Poor People's Campaign
After Martin Luther King Jr.'s death, the fate of his final cause, the Poor People's Campaign, faced an uncertain future. As chairman of the Southern Christian Leadership Conference (SCLC), King committed the organization's resources to the Poor People's Campaign in 1967, in response to the string of urban riots in New York, New Jersey, Chicago, and Los Angeles. The campaign goal was to emphasize the plight of the poor and to push lawmakers to pass federal legislation to improve their economic and social conditions. Following King's assassination, Ralph Abernathy took over leadership of the SCLC and vowed to continue work on the Poor People's Campaign in memory of his fallen colleague.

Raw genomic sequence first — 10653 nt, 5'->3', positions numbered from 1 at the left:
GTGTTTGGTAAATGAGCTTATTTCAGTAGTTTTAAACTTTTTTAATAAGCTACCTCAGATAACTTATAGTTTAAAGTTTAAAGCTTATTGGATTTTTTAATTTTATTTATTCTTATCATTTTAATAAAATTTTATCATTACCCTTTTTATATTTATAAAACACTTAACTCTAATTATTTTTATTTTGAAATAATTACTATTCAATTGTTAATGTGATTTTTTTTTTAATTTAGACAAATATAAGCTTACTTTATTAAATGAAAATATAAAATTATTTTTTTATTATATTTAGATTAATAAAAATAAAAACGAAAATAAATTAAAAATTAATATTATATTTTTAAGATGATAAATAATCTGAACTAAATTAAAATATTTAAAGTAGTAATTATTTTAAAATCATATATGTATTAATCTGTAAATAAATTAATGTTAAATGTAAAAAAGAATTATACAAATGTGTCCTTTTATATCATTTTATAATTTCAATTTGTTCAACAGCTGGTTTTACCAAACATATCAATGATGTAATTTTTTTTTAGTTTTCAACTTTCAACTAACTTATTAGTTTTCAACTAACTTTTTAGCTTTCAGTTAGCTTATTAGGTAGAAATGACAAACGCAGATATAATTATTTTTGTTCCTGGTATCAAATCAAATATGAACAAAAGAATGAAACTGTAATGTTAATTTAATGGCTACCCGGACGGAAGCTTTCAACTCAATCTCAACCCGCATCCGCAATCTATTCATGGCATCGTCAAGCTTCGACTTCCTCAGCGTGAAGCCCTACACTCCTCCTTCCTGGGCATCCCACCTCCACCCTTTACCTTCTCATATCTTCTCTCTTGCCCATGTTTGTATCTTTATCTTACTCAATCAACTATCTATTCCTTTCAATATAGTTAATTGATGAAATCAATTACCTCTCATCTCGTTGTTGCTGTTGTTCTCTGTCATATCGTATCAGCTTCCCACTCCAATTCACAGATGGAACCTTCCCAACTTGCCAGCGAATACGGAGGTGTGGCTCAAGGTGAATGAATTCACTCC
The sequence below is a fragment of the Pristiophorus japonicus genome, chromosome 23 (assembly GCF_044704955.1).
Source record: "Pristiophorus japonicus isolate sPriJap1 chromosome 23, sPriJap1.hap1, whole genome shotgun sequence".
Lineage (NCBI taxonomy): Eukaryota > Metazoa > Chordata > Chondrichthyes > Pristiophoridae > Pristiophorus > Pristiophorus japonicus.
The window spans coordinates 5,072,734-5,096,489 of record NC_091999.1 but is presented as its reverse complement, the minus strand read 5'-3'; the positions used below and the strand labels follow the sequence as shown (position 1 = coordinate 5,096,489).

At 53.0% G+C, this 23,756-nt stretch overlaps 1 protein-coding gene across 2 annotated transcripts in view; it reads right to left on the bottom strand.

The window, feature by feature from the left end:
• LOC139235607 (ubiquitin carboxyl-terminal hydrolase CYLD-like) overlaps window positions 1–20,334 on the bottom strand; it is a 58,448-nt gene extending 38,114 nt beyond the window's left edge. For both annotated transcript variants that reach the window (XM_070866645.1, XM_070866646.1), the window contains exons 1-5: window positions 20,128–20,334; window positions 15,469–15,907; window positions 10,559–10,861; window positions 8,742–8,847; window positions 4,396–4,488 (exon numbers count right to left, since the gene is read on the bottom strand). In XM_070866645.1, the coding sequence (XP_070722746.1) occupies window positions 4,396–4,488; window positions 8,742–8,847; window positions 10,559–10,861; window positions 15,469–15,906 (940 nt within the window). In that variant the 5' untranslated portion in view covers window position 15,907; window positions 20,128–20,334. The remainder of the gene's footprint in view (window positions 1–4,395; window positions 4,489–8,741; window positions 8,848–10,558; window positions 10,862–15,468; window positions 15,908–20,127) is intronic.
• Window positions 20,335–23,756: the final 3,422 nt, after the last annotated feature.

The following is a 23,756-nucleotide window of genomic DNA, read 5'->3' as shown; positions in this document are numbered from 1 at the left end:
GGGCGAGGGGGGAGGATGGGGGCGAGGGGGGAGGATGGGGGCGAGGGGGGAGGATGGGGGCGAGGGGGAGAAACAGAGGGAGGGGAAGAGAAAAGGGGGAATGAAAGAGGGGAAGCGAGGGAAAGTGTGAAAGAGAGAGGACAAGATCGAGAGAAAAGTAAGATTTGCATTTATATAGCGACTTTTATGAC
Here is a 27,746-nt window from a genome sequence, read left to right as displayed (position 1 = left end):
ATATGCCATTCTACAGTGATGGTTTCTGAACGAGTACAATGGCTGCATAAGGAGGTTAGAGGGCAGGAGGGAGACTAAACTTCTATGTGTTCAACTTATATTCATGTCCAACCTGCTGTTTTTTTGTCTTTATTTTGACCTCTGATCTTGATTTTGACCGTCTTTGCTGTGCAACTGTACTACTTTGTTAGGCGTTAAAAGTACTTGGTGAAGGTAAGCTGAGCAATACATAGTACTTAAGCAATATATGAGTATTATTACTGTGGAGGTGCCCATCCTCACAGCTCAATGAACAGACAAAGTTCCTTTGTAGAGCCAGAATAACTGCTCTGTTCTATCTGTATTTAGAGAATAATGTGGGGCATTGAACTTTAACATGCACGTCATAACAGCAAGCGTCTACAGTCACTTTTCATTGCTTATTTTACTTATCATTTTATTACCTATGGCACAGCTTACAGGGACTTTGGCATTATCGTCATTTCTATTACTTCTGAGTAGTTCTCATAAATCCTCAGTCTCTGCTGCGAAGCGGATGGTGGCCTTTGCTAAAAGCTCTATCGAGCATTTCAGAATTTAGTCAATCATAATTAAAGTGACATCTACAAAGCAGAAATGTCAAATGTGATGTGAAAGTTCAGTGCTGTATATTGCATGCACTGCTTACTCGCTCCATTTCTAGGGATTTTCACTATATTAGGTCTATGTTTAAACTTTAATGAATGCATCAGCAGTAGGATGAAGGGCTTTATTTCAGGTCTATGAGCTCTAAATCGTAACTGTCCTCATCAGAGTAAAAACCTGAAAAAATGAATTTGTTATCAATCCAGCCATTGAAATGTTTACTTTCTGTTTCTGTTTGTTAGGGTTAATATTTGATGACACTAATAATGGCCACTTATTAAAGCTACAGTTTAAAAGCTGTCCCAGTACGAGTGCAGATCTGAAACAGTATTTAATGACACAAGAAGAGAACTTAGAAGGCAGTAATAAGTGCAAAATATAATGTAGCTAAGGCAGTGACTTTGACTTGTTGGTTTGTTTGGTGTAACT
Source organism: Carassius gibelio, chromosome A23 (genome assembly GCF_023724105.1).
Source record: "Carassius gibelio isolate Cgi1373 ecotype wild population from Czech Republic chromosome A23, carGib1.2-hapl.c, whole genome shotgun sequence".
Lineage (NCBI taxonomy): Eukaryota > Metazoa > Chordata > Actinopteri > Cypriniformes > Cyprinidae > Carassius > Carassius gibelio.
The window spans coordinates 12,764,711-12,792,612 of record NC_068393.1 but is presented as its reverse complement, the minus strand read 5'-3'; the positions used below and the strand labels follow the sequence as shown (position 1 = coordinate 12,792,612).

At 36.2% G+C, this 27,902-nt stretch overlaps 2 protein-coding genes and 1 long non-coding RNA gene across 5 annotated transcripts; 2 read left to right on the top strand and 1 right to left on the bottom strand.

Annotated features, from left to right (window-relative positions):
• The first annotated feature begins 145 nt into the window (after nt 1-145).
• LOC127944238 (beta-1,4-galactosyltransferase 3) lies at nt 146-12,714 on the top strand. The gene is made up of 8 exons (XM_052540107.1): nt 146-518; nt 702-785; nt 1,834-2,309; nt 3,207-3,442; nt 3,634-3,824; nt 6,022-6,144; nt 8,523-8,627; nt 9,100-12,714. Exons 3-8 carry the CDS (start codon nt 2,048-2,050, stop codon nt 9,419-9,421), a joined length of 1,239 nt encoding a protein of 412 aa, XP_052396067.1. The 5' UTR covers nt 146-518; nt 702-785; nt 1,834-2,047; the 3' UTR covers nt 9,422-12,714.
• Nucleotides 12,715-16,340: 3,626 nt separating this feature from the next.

In May 1968, demonstrators descended on Washington, D.C., where they lived in Resurrection City, an elaborate encampment set up on the National Mall. For the next six weeks, thousands poured into Resurrection City and staged daily demonstrations at government offices. Despite efforts of organizers and participants, the Poor People's Campaign and their march on Washington failed to garner the intended response from legislators. On June 19, 1968, following a demonstration at Lincoln Memorial, Resurrection City closed and the Poor People's Campaign reached an uneventful end.